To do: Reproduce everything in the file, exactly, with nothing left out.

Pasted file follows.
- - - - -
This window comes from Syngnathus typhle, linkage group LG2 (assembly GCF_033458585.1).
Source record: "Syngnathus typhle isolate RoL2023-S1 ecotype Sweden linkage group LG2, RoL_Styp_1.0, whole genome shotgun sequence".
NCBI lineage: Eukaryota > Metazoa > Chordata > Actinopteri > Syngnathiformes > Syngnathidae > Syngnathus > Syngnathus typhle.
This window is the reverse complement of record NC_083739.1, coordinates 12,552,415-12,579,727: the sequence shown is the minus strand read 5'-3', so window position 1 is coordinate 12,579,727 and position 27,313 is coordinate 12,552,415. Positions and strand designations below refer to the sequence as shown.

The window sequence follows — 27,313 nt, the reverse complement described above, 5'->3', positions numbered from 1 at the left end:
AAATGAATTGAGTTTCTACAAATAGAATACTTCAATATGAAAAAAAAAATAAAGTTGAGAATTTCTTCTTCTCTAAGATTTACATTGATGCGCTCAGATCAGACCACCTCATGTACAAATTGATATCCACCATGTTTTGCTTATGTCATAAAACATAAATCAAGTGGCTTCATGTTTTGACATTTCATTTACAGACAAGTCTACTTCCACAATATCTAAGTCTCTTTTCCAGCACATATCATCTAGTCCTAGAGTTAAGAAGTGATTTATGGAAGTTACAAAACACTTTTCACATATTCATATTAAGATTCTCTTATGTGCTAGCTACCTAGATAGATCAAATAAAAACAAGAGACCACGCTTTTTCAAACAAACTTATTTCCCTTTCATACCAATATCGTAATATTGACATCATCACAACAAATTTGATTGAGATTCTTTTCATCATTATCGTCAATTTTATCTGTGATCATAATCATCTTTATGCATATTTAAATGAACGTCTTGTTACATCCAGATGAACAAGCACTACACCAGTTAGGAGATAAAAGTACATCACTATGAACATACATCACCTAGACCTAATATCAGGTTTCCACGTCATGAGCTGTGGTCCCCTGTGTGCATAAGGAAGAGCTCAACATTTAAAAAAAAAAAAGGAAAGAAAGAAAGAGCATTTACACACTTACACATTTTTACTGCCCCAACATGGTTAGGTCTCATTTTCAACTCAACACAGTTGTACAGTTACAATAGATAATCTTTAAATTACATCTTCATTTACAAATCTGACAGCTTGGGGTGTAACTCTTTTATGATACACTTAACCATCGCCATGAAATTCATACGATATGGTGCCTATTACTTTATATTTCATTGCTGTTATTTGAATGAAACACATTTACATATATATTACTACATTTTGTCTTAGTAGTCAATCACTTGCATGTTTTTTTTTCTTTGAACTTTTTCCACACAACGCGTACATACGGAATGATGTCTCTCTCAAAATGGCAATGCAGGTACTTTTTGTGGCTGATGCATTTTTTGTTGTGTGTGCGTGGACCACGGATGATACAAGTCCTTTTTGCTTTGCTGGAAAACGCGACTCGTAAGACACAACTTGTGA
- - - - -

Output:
This window comes from Syngnathus typhle, linkage group LG2 (assembly GCF_033458585.1).
Source record: "Syngnathus typhle isolate RoL2023-S1 ecotype Sweden linkage group LG2, RoL_Styp_1.0, whole genome shotgun sequence".
NCBI lineage: Eukaryota > Metazoa > Chordata > Actinopteri > Syngnathiformes > Syngnathidae > Syngnathus > Syngnathus typhle.
This window is the reverse complement of record NC_083739.1, coordinates 12,552,415-12,579,727: the sequence shown is the minus strand read 5'-3', so window position 1 is coordinate 12,579,727 and position 27,313 is coordinate 12,552,415. Positions and strand designations below refer to the sequence as shown.

The window sequence follows — 27,313 nt, the reverse complement described above, 5'->3', positions numbered from 1 at the left end:
AAATGAATTGAGTTTCTACAAATAGAATACTTCAATATGAAAAAAAAAATAAAGTTGAGAATTTCTTCTTCTCTAAGATTTACATTGATGCGCTCAGATCAGACCACCTCATGTACAAATTGATATCCACCATGTTTTGCTTATGTCATAAAACATAAATCAAGTGGCTTCATGTTTTGACATTTCATTTACAGACAAGTCTACTTCCACAATATCTAAGTCTCTTTTCCAGCACATATCATCTAGTCCTAGAGTTAAGAAGTGATTTATGGAAGTTACAAAACACTTTTCACATATTCATATTAAGATTCTCTTATGTGCTAGCTACCTAGATAGATCAAATAAAAACAAGAGACCACGCTTTTTCAAACAAACTTATTTCCCTTTCATACCAATATCGTAATATTGACATCATCACAACAAATTTGATTGAGATTCTTTTCATCATTATCGTCAATTTTATCTGTGATCATAATCATCTTTATGCATATTTAAATGAACGTCTTGTTACATCCAGATGAACAAGCACTACACCAGTTAGGAGATAAAAGTACATCACTATGAACATACATCACCTAGACCTAATATCAGGTTTCCACGTCATGAGCTGTGGTCCCCTGTGTGCATAAGGAAGAGCTCAACATTTAAAAAAAAAAAAGGAAAGAAAGAAAGAGCATTTACACACTTACACATTTTTACTGCCCCAACATGGTTAGGTCTCATTTTCAACTCAACACAGTTGTACAGTTACAATAGATAATCTTTAAATTACATCTTCATTTACAAATCTGACAGCTTGGGGTGTAACTCTTTTATGATACACTTAACCATCGCCATGAAATTCATACGATATGGTGCCTATTACTTTATATTTCATTGCTGTTATTTGAATGAAACACATTTACATATATATTACTACATTTTGTCTTAGTAGTCAATCACTTGCATGTTTTTTTTTCTTTGAACTTTTTCCACACAACGCGTACATACGGAATGATGTCTCTCTCAAAATGGCAATGCAGGTACTTTTTGTGGCTGATGCATTTTTTGTTGTGTGTGCGTGGACCACGGATGATACAAGTCCTTTTTGCTTTGCTGGAAAACGCGACTCGTAAGACACAACTTGTGA